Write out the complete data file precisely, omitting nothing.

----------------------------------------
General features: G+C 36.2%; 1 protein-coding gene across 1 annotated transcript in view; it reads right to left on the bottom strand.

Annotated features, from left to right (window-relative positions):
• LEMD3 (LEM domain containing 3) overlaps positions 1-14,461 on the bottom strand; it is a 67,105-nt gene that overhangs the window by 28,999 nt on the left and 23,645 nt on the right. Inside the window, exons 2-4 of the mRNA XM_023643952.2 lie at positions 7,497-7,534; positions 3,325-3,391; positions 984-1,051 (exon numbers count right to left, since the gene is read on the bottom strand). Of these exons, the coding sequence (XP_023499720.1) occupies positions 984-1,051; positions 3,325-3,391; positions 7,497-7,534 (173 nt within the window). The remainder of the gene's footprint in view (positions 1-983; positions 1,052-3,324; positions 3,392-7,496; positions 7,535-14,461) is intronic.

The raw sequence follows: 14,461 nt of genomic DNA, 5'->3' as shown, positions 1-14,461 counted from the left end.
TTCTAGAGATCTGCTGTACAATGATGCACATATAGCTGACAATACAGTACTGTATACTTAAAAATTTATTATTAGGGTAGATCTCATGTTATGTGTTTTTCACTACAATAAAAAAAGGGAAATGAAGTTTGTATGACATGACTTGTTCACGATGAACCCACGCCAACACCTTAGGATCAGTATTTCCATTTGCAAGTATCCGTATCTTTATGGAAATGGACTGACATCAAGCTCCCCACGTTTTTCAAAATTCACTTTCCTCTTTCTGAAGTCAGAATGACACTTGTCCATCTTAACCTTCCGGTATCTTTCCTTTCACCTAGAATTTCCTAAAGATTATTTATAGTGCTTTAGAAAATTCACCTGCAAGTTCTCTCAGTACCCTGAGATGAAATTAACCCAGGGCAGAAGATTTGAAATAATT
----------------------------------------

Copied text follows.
General features: G+C 36.2%; 1 protein-coding gene across 1 annotated transcript in view; it reads right to left on the bottom strand.

Annotated features, from left to right (window-relative positions):
• LEMD3 (LEM domain containing 3) overlaps positions 1-14,461 on the bottom strand; it is a 67,105-nt gene that overhangs the window by 28,999 nt on the left and 23,645 nt on the right. Inside the window, exons 2-4 of the mRNA XM_023643952.2 lie at positions 7,497-7,534; positions 3,325-3,391; positions 984-1,051 (exon numbers count right to left, since the gene is read on the bottom strand). Of these exons, the coding sequence (XP_023499720.1) occupies positions 984-1,051; positions 3,325-3,391; positions 7,497-7,534 (173 nt within the window). The remainder of the gene's footprint in view (positions 1-983; positions 1,052-3,324; positions 3,392-7,496; positions 7,535-14,461) is intronic.

The raw sequence follows: 14,461 nt of genomic DNA, 5'->3' as shown, positions 1-14,461 counted from the left end.
TTCTAGAGATCTGCTGTACAATGATGCACATATAGCTGACAATACAGTACTGTATACTTAAAAATTTATTATTAGGGTAGATCTCATGTTATGTGTTTTTCACTACAATAAAAAAAGGGAAATGAAGTTTGTATGACATGACTTGTTCACGATGAACCCACGCCAACACCTTAGGATCAGTATTTCCATTTGCAAGTATCCGTATCTTTATGGAAATGGACTGACATCAAGCTCCCCACGTTTTTCAAAATTCACTTTCCTCTTTCTGAAGTCAGAATGACACTTGTCCATCTTAACCTTCCGGTATCTTTCCTTTCACCTAGAATTTCCTAAAGATTATTTATAGTGCTTTAGAAAATTCACCTGCAAGTTCTCTCAGTACCCTGAGATGAAATTAACCCAGGGCAGAAGATTTGAAATAATT